young people were turning out.  Young people were turning out, but

they‘re all voting for Sestak, not for Specter.

MATTHEWS:  OK.  We‘ll see.  We‘ll see about that as the night goes

on.  Thank you, Andrea Mitchell.  We‘re at the—we‘re at ground zero

here in Pennsylvania.  Andrea Mitchell, who‘s reported here for years,

in the good days—well, I‘m kidding—Frank Rizzo...

MITCHELL:  The good days are still to come.

MATTHEWS:  The old days are always the good days!  Howard Fineman

from Pennsylvania, also from Pittsburgh, actually, and Chuck Todd—

Squirrel (ph) Hill, right?

FINEMAN:  Thank you very much...

MATTHEWS:  ... Squirrel Hill, and Chuck Todd from Washington. 

Thank you, as always, Chuck.  You know everything.

Coming up...

MATTHEWS:  No Pennsylvania ties.

MATTHEWS:  ... we‘re going to talk to Senator Arlen Specter right

here at this stage and—OK, and—well, you can‘t—you can‘t be

everything to us, you know?  And by the way, don‘t sharpen up that

resume too much.  That gets people in trouble.  Don‘t start claiming

Pennsylvania now!

We‘ll be back with this big primary fight with Joe Sestak.  Arlen‘s

in it to the end.  Arlen Specter coming right here next.

You‘re watching HARDBALL, only on—well, live from Philadelphia!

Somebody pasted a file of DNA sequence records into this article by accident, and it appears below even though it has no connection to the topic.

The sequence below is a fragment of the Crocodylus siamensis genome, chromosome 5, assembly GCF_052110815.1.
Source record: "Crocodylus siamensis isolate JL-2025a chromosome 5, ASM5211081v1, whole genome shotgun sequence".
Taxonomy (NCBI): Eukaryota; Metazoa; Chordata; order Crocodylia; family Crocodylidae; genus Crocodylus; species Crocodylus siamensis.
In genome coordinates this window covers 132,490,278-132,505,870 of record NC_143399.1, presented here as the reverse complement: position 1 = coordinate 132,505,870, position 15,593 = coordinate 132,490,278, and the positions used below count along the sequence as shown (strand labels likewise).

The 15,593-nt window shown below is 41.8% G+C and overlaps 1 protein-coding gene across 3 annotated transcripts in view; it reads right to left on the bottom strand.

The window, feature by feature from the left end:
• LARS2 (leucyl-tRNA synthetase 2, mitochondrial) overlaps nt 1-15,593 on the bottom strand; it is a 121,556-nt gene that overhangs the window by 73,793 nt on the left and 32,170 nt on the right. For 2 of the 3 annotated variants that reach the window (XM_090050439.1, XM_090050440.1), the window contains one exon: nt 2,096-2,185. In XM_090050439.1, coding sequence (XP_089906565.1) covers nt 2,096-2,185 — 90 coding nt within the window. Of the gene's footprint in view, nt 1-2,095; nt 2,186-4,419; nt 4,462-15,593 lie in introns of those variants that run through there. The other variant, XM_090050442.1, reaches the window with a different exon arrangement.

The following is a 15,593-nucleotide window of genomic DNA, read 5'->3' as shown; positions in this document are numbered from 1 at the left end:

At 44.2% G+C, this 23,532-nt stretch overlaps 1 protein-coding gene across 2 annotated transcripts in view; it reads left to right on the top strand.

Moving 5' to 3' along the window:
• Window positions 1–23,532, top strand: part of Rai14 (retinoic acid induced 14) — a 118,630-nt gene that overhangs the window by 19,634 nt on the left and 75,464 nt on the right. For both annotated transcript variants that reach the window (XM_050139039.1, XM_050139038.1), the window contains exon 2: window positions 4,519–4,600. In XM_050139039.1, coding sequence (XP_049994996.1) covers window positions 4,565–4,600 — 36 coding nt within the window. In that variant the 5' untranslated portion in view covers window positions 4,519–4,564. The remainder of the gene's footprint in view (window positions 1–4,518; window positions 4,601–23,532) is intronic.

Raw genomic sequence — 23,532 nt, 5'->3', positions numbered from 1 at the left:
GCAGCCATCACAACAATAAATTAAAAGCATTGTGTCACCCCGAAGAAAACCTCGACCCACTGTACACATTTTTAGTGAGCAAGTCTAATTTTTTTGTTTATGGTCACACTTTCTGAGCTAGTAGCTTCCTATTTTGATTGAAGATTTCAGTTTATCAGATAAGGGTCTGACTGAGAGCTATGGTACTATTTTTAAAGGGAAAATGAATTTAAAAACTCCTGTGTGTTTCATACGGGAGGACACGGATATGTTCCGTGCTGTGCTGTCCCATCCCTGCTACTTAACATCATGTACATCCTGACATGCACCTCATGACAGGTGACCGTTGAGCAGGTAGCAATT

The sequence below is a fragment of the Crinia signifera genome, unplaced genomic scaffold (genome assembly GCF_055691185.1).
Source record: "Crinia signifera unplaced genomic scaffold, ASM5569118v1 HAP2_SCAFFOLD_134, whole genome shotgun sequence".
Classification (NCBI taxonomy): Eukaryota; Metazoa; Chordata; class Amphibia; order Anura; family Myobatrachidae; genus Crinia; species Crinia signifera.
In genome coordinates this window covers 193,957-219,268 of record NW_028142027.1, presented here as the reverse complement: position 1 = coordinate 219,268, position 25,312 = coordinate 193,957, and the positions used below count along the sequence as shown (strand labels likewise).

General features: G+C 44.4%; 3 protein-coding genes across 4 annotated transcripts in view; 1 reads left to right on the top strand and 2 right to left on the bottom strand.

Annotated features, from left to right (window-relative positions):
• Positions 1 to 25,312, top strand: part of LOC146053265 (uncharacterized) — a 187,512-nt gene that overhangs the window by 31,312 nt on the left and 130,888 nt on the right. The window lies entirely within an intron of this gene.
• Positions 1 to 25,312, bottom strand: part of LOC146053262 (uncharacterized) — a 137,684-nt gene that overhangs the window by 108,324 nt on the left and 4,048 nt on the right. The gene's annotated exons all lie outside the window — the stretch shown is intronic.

How can I say it, Philadelphia—only on MSNBC.


MATTHEWS:  Welcome back to HARDBALL, Live in Philadelphia. 

Pennsylvania‘s Democratic senator, Arlen Specter, is with us.  Senator,

I was over at the famous deli where you were today, and everybody says

you by a couple of points.  That close.

SEN. ARLEN SPECTER (D), PENNSYLVANIA:  Well, If I get out my vote,

Chris, I win.  I‘m urging at this point all of labor, which wants me to

keep working to stop illegal Chinese imports, to get to the polls before

8:00 o‘clock.  I‘m urging the African-American community, that wants me

to keep the school lunch program for children, to get out, the people in

Erie, who want the jobs for GE, people in northeastern Pennsylvania, who

want that train from Scranton to New York City for a Wall Street west

(ph), farmers who want me to keep up the work on price supports and

bring jobs for my senior position on the Appropriations Committee.

MATTHEWS:  You know, everybody out here had these signs for you,

these big guys over here.  Look at these guys.  You got your big guys

out here.  They‘re all saying jobs.  Now, I‘m interested—how do you

bring back industrialization to this state, that used to have working

jobs for guys that lived in rowhouses?

SPECTER:  I‘ll tell you...

MATTHEWS:  Where are you bringing them back?  They‘re not here.

SPECTER:  I‘ll tell you exactly.  You stop China from selling goods

in this country which are subsidized, which violate our trade laws. 

They‘re international bandits.  They take our jobs.  They take our

money.  They lend it back to us, so they own part of America.  And I

have been doing that in the International Trade Commission, where I‘ve

argued big cases...


SPECTER:  ... saved a lot of jobs in the tubular steel industry and

in tires.  And the port of Philadelphia, for example, has the potential

for 125,000 new jobs if we get it down to 45 feet instead of 40 feet.